Saturday, December 19, 2009

Return to beauty (redux) - Trang


Since my February post on beauty (and addiction thereto), I have had the pleasure of photographing Trang, an acquaintance of whom I have the highest esteem.

We met nearly three years ago and clicked almost immediately. In that time I have watched as she has gone through various situations including personal tragedy, career changes and recently, marriage to a wonderful young man, Han.

No matter what the situation there remains a certain constancy about her. She is kind, gentle of nature, funny, caring, generous of spirit, strong and loving.

She is the epitome of beauty in more ways than one.

A couple of months ago she asked me to photograph her wedding. In the ensuing discussion it became apparent that Trang had a distaste for the current in-vogue style of wedding photography practiced by most wedding photographers these days.

Instead, she preferred the images to capture what happens on the day. This fitted in with my own strongly held beliefs on wedding photography.

My personal philosophy is that once the photographer takes charge or 'directs' the scene, it is no longer the couple's day, but the vision of the photographer. My own preference is that the photography should record the authentic happenings of a sacred event on a special day.

Of course that does not preclude making a few formal or semi formal portrait images on the day. After all, weddings are a great opportunity to get images of family and friends who may not have come together for some time.

So a handful of so-called 'setups' may be ok. What I seriously object to is the overwhelmingly staged, contrived, controlled images which are a product of the photographer's idea of how the wedding should be, rather than a genuine, respectful observation of the day.

Now, that is not to decry the very talented practitioners of the other style. Far from it. I am in awe of the talent that some of those photographers possess. It is the style that I detest, not the talent or the photographer.

An analogy could be that while I acknowledge the great talents of musicians, there are obviously, like everyone else, some genres that I cannot stand. Likewise with photography - I can respect the artist, if not the style of the art.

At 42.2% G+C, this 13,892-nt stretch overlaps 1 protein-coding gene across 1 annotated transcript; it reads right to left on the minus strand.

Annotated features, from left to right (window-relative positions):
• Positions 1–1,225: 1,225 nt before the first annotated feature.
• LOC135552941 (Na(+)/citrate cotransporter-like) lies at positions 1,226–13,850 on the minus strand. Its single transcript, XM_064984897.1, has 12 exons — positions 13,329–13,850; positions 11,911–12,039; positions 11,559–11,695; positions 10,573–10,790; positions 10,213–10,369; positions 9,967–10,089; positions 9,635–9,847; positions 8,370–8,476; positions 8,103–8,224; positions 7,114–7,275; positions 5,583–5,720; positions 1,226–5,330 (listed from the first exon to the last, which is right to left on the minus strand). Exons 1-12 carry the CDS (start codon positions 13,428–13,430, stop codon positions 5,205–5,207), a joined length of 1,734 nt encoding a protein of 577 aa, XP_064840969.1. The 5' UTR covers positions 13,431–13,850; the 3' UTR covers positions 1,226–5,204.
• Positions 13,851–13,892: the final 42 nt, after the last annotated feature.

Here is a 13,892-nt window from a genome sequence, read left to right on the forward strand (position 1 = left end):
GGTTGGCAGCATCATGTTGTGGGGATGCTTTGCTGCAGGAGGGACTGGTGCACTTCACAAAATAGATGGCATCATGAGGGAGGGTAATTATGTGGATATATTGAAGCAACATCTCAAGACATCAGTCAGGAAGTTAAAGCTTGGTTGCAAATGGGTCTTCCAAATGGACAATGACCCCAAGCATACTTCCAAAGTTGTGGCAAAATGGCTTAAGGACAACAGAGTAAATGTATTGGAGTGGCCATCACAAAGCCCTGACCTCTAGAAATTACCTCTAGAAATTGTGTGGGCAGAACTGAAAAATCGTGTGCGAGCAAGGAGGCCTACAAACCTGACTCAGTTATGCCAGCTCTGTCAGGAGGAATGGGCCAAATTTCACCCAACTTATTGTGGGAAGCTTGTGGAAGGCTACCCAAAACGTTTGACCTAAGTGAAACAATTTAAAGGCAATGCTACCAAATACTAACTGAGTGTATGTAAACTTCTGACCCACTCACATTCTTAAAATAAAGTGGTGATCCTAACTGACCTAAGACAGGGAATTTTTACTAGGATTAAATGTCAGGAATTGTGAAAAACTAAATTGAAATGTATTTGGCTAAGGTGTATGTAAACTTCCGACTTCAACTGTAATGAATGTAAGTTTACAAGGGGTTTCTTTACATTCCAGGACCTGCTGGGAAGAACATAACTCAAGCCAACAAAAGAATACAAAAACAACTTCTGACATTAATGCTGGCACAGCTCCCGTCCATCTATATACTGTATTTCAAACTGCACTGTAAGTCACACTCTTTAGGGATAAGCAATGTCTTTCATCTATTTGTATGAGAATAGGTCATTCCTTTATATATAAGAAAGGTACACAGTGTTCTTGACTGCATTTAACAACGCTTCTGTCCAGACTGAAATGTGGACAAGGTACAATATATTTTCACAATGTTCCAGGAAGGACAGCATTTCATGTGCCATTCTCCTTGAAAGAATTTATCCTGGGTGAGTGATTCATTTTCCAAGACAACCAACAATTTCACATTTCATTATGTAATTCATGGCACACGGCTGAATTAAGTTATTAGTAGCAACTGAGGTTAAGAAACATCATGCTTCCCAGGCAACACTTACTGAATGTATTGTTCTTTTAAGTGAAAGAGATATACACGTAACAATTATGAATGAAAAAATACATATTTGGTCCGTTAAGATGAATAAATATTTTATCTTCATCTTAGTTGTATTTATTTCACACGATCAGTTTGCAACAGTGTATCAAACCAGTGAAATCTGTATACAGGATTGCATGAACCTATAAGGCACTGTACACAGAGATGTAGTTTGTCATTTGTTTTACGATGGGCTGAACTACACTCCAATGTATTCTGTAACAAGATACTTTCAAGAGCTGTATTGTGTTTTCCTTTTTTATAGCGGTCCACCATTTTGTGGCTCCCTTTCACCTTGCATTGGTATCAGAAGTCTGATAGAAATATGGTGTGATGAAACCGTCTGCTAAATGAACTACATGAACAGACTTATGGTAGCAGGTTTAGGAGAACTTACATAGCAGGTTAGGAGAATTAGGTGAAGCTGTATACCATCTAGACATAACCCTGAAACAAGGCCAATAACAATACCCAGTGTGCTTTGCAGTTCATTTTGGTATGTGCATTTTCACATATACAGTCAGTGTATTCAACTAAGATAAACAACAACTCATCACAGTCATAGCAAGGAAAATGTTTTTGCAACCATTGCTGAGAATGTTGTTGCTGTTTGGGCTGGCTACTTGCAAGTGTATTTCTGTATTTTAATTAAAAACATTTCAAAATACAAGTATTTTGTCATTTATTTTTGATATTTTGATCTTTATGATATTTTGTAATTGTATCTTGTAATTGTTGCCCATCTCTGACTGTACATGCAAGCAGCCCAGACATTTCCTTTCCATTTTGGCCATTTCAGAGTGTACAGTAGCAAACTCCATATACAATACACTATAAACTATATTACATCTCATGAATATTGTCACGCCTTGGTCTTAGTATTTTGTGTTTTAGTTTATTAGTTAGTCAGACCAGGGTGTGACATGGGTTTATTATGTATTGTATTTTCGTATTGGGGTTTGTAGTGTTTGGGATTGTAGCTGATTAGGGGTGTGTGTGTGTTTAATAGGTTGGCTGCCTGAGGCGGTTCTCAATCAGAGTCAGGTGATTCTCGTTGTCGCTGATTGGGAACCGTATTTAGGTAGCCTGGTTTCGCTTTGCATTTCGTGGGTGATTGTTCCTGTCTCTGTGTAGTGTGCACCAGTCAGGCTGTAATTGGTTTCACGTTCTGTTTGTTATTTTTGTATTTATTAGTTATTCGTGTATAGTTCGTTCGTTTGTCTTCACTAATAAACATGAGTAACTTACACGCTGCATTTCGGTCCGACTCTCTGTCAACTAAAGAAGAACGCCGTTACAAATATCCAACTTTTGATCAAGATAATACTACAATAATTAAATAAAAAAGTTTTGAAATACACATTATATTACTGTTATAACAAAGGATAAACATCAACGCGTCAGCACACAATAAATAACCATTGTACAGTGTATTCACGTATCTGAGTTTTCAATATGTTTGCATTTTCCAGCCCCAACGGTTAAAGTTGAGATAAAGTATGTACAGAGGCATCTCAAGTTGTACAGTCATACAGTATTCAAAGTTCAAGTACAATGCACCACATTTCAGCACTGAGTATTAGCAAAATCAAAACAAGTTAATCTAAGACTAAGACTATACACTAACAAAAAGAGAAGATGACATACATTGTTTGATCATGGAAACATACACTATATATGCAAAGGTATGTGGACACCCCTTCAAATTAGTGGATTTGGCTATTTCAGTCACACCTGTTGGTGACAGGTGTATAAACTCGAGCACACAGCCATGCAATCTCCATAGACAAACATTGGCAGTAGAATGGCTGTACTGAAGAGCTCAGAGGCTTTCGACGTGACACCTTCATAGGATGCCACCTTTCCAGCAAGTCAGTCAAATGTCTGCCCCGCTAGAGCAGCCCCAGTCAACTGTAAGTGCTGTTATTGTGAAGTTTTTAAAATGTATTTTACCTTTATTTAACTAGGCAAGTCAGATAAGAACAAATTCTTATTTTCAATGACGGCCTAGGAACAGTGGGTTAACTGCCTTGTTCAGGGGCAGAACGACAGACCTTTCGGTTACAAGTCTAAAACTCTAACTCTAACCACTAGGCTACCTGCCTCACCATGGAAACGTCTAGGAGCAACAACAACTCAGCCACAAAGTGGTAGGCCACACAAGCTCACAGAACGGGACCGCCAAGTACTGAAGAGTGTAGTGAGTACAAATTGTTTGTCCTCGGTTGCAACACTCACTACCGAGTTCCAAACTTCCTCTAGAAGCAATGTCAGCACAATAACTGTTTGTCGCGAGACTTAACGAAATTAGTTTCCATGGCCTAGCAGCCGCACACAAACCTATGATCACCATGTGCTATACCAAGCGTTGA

So I was somewhat pleased when Trang voiced the same preferences.

Prior to the wedding day the three of us spent an afternoon in Melbourne as a kind of pre-wedding shoot. Ironically, this involved more 'direction' than the wedding shoot itself. Most shooters have it the other way around - a semi-relaxed pre -wedding shoot and a highly directed wedding! You just got to love irony.

Anyway, to cut the story short - the wedding was a delight. I spent the day with Trang and her lady companions (there's that addiction to beauty again) photographing whatever happened pre-ceremony, the actual ceremony and the reception. It was a joy to witness the event and I am grateful for the experience. It was one of the best weddings that I have ever attended.

As a bonus, they loved the images. Now that is always a relief!

Thank you both.

A little footnote for the photographers. The light at the reception was so low that the ISO was often around 4000 or so, lens at f2, shutter at 1/25th! Low is not the word!
This is where the recent tools such as the D700 come into their own.

The image below was 6400ISO, 1/200th at f2.8 on the 24-70 nikkor (set at 35mm), auto -white balance. Pretty capable little camera!

To Trang, Han and all lovers of beauty -
Stay safe


  1. Great work mate - lovely photography!
    Hope to catch you in 2010!

  2. Thanks,
    Let's make sure we do catch up - it's been a while.